Well, to conclude this lengthy post of mine: 'Sucker Punch' really left a great impression on me, from all standpoints: the story, the visuals, the music, etc. and I can't wait for the DVD to see it again.
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Re: Film Review Corner

Postby Raziel4707 » Sat Apr 16, 2011 7:20 am

This is very interesting, from all sides.

However:

1) Spoiler tags. For the love of crap, when I read a review I am considering buying a ticket to watch it. This forum lets you spoiler tag with a click of a button, so please do.

2) All the sex in the movie. That's awesome, a unique and intelligent way of looking at that issue and the plot of a fairly great story. I'm an avid student of human psychology, so I'm well aware that man and all of his/her foibles can be heated up in a fractional distillation system and reduce to money, entropy, sex and fart jokes. But if all of this flashy imagery is, in essence, nearly two hours of pixelated cocks thrusting endlessly at a bunch of hotties, and we're supposed to realise that, then what manner of irresponsible pillock allowed this to have a 12A rating?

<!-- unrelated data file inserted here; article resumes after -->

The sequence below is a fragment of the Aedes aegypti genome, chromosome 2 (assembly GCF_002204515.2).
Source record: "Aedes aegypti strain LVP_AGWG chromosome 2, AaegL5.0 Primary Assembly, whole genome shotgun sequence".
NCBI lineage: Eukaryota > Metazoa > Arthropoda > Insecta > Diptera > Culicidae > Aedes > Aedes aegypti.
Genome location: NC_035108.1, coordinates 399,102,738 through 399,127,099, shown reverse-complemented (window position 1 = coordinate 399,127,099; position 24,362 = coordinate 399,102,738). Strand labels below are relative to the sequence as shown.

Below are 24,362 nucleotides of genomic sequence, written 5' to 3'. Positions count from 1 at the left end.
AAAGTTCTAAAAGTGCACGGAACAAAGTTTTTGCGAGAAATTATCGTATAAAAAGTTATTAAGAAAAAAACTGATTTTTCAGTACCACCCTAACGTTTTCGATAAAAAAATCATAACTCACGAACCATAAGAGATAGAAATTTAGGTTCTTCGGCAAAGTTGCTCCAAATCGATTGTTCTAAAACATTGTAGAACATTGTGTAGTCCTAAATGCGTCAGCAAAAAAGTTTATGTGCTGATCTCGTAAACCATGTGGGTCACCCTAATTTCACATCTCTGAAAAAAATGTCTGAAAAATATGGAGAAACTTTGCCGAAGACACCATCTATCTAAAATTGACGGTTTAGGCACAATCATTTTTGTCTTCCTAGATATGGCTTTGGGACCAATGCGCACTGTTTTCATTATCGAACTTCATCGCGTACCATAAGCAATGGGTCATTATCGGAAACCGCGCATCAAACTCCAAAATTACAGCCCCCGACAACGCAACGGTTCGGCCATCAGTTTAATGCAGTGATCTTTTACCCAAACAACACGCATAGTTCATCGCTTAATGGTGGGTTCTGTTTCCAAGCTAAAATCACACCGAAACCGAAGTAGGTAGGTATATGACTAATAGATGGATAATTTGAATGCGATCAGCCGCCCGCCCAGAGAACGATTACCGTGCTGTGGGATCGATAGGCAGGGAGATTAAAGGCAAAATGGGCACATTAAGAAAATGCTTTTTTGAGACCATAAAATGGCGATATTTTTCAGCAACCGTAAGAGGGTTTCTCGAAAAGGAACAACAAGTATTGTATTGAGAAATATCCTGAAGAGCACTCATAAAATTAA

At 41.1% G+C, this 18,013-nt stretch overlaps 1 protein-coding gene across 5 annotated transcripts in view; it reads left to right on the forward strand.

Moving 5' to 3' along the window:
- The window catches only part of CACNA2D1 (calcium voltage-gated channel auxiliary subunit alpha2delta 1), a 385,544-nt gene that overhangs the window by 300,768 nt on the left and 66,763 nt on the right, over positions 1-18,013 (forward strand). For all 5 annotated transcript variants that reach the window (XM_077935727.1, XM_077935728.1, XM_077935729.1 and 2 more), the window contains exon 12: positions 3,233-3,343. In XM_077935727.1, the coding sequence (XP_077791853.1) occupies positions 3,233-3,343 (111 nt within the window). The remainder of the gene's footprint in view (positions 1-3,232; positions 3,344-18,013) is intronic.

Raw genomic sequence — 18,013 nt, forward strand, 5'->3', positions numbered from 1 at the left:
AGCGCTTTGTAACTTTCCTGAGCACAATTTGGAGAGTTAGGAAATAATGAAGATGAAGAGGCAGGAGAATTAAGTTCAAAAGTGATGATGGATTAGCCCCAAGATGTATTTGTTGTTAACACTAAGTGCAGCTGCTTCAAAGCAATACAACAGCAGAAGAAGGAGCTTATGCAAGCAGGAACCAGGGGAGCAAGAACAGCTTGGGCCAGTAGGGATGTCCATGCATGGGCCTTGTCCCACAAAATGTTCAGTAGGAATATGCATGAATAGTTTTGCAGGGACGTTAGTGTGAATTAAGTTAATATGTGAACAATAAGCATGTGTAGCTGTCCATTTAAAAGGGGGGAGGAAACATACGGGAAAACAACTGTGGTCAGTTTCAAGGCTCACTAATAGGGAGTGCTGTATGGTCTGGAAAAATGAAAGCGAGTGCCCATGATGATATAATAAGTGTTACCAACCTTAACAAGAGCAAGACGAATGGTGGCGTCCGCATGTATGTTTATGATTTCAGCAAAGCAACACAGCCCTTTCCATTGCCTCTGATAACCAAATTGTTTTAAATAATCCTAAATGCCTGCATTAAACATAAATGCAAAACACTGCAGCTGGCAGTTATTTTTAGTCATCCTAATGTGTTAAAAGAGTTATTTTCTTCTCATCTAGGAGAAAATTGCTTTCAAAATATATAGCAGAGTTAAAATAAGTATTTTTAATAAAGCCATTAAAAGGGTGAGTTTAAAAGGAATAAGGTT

3) The reviewer from Barney's second link obviously has a great deal of insight into the movie. Kudos! But what's this?

Spoiler:

In the directors cut the brothel fantasy ends with her having consensual Sex (Which the MPAA stupidity tire dot censor into a Rape scene) thus her replacing control of her Sexuality, the way many rape victims try to do.



Their level of understanding isn't based on having seen the same movie that Greywulf saw. They've seen the director's cut, which was one of the issues identified by Grey's original review. So Snyder may have created a great movie that makes perfect sense when seen as his original vision, but that's not what the cinema going masses are getting to see. They're seeing a poorly edited, watered down version. It's fine doing a review of something with a lot of well informed notions based on a thorough examination of the complete work, but that's like reviewing a full manuscript when everyone else is reading an abridged, pasteurised version of it.
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Re: Film Review Corner

Postby Pipitán » Sat Apr 16, 2011 7:49 am

I don't think that the entire film was in her mind only, being only her imagination;


I phrased that wrong - I meant every we see is only a filtered version of reality, via Baby Doll's mind. Eg. the beginning where she tries to shoot her stepfather feels very much like how a traumatic event would be remembered - focus on unimportant details (the button and bulb, etc.), not clear exactly what is going on.